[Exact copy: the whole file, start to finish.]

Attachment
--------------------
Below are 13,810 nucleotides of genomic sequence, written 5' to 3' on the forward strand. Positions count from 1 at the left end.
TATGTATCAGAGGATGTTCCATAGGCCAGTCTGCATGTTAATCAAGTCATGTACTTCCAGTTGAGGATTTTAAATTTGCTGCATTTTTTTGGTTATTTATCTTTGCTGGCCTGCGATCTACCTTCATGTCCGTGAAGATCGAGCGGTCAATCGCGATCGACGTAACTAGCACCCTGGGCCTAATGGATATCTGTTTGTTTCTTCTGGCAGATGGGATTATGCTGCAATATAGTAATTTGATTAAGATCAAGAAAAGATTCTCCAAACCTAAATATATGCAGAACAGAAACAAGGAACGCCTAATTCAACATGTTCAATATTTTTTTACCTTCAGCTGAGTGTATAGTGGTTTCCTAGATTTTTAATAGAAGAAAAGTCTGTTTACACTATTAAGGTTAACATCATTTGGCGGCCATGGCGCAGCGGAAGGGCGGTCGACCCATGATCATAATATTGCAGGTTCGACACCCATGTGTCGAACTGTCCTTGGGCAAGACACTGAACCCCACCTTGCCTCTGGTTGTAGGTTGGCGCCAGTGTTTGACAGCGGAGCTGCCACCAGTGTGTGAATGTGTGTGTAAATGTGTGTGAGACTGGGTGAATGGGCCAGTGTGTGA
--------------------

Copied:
Below are 13,810 nucleotides of genomic sequence, written 5' to 3' on the forward strand. Positions count from 1 at the left end.
TATGTATCAGAGGATGTTCCATAGGCCAGTCTGCATGTTAATCAAGTCATGTACTTCCAGTTGAGGATTTTAAATTTGCTGCATTTTTTTGGTTATTTATCTTTGCTGGCCTGCGATCTACCTTCATGTCCGTGAAGATCGAGCGGTCAATCGCGATCGACGTAACTAGCACCCTGGGCCTAATGGATATCTGTTTGTTTCTTCTGGCAGATGGGATTATGCTGCAATATAGTAATTTGATTAAGATCAAGAAAAGATTCTCCAAACCTAAATATATGCAGAACAGAAACAAGGAACGCCTAATTCAACATGTTCAATATTTTTTTACCTTCAGCTGAGTGTATAGTGGTTTCCTAGATTTTTAATAGAAGAAAAGTCTGTTTACACTATTAAGGTTAACATCATTTGGCGGCCATGGCGCAGCGGAAGGGCGGTCGACCCATGATCATAATATTGCAGGTTCGACACCCATGTGTCGAACTGTCCTTGGGCAAGACACTGAACCCCACCTTGCCTCTGGTTGTAGGTTGGCGCCAGTGTTTGACAGCGGAGCTGCCACCAGTGTGTGAATGTGTGTGTAAATGTGTGTGAGACTGGGTGAATGGGCCAGTGTGTGA